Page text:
A New York Republican running for U.S. Senate says Sen. Kirsten Gillibrand has served 11 years in Congress without passing a single bill into law.
Chele Farley, a partner at a private equity firm in New York City, said Gillibrand’s political career has borne no legislative fruit.
"Kirsten Gillibrand has put forward 331 bills since she's been in Congress. Do you know how many of them have been passed into law? Zero!" Farley said in an interview.
Farley is staging a long shot bid to unseat Gillibrand in a state that hasn’t been represented by a Republican in the Senate for two decades. She believes Gillibrand hasn’t delivered on promises she made to improve the lives of New York state residents.
Is it true that none of her bills has become law?
Farley’s campaign supported the claim using information from the congressional bill tracking website.
A search for Gillibrand’s legislation turned up 295 bills and 36 resolutions during her time in the House and Senate, according to a query on the website. Seven of those bills passed the chamber she was in at the time but none became law.
Gillibrand was appointed to replace Hillary Clinton in the Senate in 2009, when Clinton became secretary of state. Gillibrand served in the House from 2007 until succeding Clinton in the Senate.
She also co-sponsored 1,998 bills. That means she signed on to a bill introduced by another member of the chamber. Seventy-seven of those bills have become law. Some of them were from Gillibrand’s colleagues in New York state. She co-sponsored a bill with lower Hudson Valley Rep. Nita Lowey to promote breast cancer research, for example.
Gillibrand has also offered 153 amendments to bills sponsored by other members. Twenty-one of those amendments were approved, with 11 were attached to bills that ultimately became law.
The remaining 36 items Farley referred to are resolutions Gillibrand introduced. Resolutions are one-house actions that usually celebrate an occasion or change the chamber’s internal rules. They do not have to be agreed to in the other chamber.
Gillibrand has introduced 36 resolutions in Congress and 23 of them passed.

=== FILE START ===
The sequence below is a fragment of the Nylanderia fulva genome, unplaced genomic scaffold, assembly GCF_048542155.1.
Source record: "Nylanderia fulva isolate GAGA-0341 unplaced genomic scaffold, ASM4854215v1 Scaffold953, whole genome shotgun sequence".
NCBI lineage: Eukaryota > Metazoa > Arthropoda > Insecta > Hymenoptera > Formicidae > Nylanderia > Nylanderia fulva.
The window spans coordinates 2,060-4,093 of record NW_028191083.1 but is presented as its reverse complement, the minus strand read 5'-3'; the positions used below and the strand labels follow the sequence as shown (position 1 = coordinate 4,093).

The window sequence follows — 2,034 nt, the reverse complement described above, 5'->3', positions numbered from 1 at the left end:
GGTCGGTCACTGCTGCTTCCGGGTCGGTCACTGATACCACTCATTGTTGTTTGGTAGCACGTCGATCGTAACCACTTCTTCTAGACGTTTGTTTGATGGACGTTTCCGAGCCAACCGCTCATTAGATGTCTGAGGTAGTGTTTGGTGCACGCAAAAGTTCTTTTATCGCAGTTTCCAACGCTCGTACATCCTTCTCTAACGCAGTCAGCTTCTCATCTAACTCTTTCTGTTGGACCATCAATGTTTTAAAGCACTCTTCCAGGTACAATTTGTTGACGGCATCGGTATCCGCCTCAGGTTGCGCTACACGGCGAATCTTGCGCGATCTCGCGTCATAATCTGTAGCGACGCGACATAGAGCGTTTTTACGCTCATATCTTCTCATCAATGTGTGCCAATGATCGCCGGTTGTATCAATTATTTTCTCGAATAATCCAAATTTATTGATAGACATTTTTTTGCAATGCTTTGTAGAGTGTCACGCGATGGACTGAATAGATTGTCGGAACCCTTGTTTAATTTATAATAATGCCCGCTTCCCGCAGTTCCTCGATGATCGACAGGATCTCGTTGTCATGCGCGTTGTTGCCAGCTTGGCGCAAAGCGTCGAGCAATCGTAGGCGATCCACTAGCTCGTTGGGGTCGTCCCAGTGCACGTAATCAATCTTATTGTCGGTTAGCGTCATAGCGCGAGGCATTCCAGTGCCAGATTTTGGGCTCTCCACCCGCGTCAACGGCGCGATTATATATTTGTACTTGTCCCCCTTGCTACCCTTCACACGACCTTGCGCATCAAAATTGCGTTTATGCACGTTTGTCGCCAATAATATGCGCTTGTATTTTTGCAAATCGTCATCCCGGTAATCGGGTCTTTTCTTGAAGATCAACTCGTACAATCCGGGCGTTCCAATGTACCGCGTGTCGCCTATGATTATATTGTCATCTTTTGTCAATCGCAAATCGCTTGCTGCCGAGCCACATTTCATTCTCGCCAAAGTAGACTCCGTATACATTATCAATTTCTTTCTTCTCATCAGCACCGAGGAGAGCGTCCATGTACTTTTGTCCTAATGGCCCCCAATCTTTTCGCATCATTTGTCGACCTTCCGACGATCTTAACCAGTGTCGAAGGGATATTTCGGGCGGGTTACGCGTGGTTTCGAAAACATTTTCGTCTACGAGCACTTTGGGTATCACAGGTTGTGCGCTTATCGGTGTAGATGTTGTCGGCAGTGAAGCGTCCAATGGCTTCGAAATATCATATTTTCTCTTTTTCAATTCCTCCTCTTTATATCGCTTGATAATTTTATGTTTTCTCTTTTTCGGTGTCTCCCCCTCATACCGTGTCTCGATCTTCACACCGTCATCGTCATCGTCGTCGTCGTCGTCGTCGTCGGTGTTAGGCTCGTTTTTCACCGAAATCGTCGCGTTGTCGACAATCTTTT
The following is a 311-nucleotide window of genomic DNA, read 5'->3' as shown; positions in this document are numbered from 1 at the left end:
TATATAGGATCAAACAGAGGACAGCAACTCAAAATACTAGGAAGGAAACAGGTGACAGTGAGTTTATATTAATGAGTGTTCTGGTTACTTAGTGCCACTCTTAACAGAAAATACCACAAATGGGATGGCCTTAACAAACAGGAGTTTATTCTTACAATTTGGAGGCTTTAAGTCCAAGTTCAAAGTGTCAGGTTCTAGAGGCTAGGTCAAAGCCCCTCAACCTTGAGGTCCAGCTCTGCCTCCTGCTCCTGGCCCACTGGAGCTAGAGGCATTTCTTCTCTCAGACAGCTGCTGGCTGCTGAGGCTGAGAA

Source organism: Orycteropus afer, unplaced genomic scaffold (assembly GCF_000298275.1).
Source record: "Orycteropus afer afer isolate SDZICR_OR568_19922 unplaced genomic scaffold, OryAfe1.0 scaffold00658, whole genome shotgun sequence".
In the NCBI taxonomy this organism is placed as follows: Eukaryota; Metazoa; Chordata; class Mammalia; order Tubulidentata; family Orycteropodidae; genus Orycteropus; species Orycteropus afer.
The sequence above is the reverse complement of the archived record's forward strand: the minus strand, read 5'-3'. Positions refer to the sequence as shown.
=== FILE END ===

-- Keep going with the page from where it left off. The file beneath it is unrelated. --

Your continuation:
In other ways, Gllibrand has driven new laws.
She wrote part of the STOCK Act, a law designed to prevent insider trading by members of Congress. Her legislation was combined with another member’s bill and sponsored by the Senate Homeland Security and Governmental Affairs Committee Chair Sen. Joe Lieberman before it became law.
Democrats have been the minority in the Senate since 2015. Minority members have a much harder time getting legislation passed because majority members decide which bills make it to the floor for a vote. Gillibrand has had more success adding amendments to other members’ bills and co-sponsoring legislation.
Consider the Zadroga Act, legislation Gillibrand sponsored in 2015 to guarantee health care to 9/11 first responders and survivors. Instead of passing as its own bill, Republican lawmakers included Gillibrand’s legislation in an omnibus spending bill that became law that year.
There have also been times when Gillibrand wrote legislation with a Republican, but was not the main sponsor. Even the White House gave her credit for a bill she worked on with Republican Sen. Chuck Grassley last year.
"Later this afternoon, the President is going to be signing two bills that were both passed with bipartisan support that help protect those who protect us," then-White House Press Secretary Sean Spicer said at a press briefing in 2017. "First, the Public Safety Officers' Benefits Improvement Act of 2017, which was co-sponsored by Senate Judiciary Committee Chairman Chuck Grassley of Iowa and Senator Kirsten Gillibrand of New York."
Past PolitiFact ratings
PolitiFact has rated similar statements anywhere from Mostly True to Mostly False depending on how the claim was phrased.
The Republican Party of Florida recently claimed that out of 860 bills Sen. Bill Nelson, D-Florida, had introduced in Congress, only 10 passed. That claim was rated Mostly False because more than 10 of Nelson’s bills and resolutions were passed in at least one chamber.
Farley’s statement goes beyond that claim by saying none of Gillibrand’s bills have become law.
Experts have also agreed in past rulings that measuring a lawmaker’s success by the number of sponsored bills that become law can be misleading. There are other actions a lawmaker can take to be effective.
One example: Gillibrand convinced members of the Senate to hold hearings on allowing gay and lesbian people in the military during her first year in the chamber. The policy was changed two years later.
Farley said Gillibrand has not sponsored a bill that has become law during her time in Congress.
Farley’s right that Gillibrand has not been the sole sponsor on a bill that became law. But some of her legislative proposals have been included in larger bills sponsored by other members. And Farley's count includes resolutions, 23 of which passed in the Senate. Farley paints Gillibrand as a lawmaker without any legislative victories. That’s not true.
Her statement is partially accurate but leaves out important details. We rate it Half True.